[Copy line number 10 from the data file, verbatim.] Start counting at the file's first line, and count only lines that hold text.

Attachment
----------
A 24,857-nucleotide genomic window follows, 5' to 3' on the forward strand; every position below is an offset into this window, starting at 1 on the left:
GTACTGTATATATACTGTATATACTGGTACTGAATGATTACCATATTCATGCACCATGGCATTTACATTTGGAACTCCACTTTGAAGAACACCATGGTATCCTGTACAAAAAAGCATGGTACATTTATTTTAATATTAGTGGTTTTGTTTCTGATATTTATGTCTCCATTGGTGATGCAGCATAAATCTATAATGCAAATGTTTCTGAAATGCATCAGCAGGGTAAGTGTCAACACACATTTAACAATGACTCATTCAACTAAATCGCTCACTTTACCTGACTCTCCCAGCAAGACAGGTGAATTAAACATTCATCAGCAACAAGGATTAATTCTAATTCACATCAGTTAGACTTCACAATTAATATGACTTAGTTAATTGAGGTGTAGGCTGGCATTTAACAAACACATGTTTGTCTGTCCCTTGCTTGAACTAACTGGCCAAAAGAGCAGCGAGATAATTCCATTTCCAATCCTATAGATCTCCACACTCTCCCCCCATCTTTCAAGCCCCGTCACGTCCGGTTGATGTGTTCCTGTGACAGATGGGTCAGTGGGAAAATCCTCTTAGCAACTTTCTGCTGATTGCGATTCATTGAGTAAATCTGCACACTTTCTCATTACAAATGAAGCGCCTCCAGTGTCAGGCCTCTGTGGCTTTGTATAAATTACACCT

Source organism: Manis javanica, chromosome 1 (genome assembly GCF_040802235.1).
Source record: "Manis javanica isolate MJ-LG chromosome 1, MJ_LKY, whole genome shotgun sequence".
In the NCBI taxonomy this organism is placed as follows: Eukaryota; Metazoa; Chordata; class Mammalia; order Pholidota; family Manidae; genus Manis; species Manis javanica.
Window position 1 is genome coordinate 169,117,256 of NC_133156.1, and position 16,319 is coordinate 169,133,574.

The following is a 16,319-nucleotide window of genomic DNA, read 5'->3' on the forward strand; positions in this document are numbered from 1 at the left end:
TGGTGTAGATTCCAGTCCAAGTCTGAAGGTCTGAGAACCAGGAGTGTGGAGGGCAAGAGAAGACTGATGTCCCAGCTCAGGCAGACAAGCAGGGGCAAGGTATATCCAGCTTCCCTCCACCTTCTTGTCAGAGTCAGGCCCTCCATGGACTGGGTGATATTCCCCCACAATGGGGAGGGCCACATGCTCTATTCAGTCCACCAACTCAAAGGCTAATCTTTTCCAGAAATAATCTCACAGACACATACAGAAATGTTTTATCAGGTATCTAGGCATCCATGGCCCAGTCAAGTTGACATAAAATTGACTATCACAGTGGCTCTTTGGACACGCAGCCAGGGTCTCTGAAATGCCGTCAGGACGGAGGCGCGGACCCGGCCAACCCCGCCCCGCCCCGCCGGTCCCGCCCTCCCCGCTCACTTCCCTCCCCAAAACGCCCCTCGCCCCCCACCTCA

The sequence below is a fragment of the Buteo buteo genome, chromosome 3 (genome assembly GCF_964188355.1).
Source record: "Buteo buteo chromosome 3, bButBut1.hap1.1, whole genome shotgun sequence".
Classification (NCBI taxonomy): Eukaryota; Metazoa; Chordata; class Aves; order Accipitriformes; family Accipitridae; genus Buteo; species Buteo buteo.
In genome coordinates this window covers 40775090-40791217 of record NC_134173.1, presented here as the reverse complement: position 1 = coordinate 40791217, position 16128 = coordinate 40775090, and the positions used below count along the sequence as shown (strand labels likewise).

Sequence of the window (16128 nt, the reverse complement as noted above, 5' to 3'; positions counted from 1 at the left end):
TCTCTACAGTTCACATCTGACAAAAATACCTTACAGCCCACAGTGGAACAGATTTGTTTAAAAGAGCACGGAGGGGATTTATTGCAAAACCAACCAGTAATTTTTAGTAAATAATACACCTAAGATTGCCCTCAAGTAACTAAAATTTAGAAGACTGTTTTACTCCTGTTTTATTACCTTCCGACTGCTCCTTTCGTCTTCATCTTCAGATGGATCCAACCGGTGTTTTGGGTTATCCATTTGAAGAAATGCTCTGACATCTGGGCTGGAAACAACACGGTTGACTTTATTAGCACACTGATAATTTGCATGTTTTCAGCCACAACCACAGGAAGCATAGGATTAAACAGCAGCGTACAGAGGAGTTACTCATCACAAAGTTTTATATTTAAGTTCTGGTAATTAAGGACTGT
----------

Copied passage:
Source record: "Buteo buteo chromosome 3, bButBut1.hap1.1, whole genome shotgun sequence".